Pirates use small fast boats made of wood or fiberglass called “skiffs” in English. During the day, such fast boats attack ships with lower speeds of up to 18 knots and a low freeboard of less than 8 m. These are tankers, tugboats, yachts, etc. Attacks take place from two or three directions, and larger ships, so-called . “whalers”. The areas where pirates operate in the Indian Ocean are full of fishing boats and the pirate crew can pretend to be a fishing boat until the target is encountered. In the attack, the pirates use light infantry weapons, including Kalashnikovs and hand grenade launchers, to force the ship’s captain to stop, making it easier for them to board the ship. The main target of the pirates is the command bridge.

The attacks take place during the day, mostly in the early morning. Night attacks only take place in the moonlight. Weather conditions play an important role and when there are stronger winds and bigger waves pirates will not attack, i.e. they will prefer good weather and good visibility. On the other hand, pirate attacks in the area of the Niger Delta, Northwest Africa and the Gulf of Guinea are convincingly taking place outside territorial waters. Anchored tankers are the targets. The goal is to seize the ship and take the crew hostage while part of the oil is transferred to a smaller tanker owned by pirates that is moored to the side of the captured ship. The oil transshipment process lasts from a couple to ten days (“ship to ship transfer operation”). Then the crew is freed, or they are still held hostage on the captured tanker, which is now fleeing. However, if it is an attack on a supply ship, in that case they try to rob it as thoroughly as possible and the pirates then escape without taking any hostages.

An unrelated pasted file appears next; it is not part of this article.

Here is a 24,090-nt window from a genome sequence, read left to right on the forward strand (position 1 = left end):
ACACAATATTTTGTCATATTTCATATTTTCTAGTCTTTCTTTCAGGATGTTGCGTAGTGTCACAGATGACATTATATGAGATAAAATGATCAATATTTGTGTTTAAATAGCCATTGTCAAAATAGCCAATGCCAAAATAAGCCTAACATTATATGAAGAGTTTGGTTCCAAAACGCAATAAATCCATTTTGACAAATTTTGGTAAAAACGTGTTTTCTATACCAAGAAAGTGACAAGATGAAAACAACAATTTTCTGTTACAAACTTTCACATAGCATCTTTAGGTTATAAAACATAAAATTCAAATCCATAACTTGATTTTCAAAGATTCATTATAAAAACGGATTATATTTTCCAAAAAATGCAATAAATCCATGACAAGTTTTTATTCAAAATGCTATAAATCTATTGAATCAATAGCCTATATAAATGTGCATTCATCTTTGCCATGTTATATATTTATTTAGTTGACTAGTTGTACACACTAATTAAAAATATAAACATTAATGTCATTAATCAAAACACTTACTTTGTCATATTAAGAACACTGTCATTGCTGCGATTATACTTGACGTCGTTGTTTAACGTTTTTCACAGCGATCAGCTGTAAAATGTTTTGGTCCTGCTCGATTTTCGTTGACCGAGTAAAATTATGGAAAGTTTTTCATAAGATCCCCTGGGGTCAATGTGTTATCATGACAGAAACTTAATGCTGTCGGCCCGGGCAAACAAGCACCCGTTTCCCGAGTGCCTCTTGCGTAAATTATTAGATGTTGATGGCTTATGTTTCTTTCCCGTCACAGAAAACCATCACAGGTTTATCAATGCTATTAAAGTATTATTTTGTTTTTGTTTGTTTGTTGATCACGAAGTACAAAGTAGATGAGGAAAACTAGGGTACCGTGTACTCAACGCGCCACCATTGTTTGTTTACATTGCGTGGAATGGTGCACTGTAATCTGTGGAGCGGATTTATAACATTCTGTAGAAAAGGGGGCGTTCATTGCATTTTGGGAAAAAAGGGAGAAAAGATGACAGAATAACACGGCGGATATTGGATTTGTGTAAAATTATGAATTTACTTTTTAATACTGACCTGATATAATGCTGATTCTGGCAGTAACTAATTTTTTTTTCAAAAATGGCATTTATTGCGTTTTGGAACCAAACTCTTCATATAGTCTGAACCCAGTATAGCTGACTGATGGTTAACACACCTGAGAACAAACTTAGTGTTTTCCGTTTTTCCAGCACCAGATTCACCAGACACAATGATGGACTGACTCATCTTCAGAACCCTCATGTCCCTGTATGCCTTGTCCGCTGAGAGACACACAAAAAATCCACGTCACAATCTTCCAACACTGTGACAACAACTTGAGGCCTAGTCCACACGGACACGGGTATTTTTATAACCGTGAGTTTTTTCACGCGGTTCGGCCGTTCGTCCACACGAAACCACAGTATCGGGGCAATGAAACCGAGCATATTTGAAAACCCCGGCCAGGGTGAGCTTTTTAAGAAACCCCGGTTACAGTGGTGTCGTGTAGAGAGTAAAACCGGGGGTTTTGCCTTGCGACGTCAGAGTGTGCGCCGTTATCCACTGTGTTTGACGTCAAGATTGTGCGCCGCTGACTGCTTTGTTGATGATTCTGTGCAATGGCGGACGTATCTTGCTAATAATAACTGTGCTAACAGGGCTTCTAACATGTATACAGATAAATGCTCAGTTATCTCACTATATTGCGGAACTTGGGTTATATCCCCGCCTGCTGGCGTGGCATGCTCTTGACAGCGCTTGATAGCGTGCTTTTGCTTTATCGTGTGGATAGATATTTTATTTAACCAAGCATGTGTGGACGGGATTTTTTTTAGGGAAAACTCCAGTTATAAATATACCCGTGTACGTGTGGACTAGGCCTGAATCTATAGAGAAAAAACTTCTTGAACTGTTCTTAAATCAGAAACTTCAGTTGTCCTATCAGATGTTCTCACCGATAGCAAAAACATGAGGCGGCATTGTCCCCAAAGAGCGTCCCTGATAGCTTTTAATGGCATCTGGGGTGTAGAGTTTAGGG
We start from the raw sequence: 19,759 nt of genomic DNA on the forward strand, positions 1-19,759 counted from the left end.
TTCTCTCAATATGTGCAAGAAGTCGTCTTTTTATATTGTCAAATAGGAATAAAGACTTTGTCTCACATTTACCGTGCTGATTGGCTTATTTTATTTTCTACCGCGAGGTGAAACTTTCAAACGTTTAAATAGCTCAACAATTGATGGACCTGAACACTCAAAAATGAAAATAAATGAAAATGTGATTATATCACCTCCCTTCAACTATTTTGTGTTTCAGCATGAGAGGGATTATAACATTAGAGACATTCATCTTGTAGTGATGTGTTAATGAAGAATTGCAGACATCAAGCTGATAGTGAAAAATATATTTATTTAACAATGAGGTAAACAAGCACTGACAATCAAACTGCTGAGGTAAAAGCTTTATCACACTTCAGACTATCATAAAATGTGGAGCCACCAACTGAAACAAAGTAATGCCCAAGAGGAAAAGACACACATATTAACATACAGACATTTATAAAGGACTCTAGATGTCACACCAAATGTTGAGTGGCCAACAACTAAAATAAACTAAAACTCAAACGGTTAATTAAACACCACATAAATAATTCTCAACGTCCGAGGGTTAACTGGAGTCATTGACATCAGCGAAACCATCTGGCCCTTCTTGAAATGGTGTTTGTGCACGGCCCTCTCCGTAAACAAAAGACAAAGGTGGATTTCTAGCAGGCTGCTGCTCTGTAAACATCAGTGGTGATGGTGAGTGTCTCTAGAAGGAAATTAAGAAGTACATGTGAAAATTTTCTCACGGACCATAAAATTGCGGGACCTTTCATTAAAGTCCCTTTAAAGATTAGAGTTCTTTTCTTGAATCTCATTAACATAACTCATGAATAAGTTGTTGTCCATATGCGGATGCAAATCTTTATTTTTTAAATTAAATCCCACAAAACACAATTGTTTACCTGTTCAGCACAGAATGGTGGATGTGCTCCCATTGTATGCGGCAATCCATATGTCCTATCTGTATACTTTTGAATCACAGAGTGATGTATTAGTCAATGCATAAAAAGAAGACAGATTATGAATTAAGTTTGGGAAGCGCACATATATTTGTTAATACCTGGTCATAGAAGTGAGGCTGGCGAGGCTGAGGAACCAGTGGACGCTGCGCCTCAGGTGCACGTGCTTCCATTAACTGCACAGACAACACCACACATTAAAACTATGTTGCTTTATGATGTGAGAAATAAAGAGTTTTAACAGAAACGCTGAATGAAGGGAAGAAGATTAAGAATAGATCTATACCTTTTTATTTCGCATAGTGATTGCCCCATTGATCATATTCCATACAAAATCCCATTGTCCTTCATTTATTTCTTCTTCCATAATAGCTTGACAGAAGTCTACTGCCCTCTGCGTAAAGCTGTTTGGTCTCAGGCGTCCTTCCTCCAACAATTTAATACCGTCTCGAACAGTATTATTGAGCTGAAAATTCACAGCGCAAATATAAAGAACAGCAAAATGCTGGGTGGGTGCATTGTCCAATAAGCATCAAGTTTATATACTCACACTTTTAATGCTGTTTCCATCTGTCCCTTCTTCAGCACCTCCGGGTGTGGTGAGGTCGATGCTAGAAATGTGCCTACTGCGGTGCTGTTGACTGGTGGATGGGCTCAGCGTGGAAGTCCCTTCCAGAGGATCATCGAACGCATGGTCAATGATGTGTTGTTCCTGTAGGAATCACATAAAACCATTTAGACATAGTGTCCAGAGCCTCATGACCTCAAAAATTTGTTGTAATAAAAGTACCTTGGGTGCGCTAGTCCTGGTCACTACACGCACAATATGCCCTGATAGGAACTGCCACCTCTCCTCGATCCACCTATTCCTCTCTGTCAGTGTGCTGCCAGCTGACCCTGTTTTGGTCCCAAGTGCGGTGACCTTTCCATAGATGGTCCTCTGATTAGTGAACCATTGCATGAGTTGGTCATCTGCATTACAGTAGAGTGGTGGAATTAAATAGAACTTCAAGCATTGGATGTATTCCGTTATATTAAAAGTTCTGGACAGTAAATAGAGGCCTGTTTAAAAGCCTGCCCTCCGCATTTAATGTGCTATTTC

Methods of ship protection

The four main types of ship protection against pirates are: 1) naval operations and corridor escort, 2) structural modifications and physical barriers, 3) navigational and organizational aspects, 4) armed escort on ships – private maritime security companies. In order to provide protection to the ships that were transporting humanitarian aid as part of the UN program, naval operations were launched. A security corridor was established through the area of the Gulf of Aden, where the warships of Canada, Great Britain, Denmark, Germany, and France are present. Similar operations under the auspices of the European Union and the NATO alliance have been established in the waters of Somalia and the Horn of Africa. The main goal is to protect the free movement of numerous merchant ships that pass by 24 hours a day, as well as military patrols.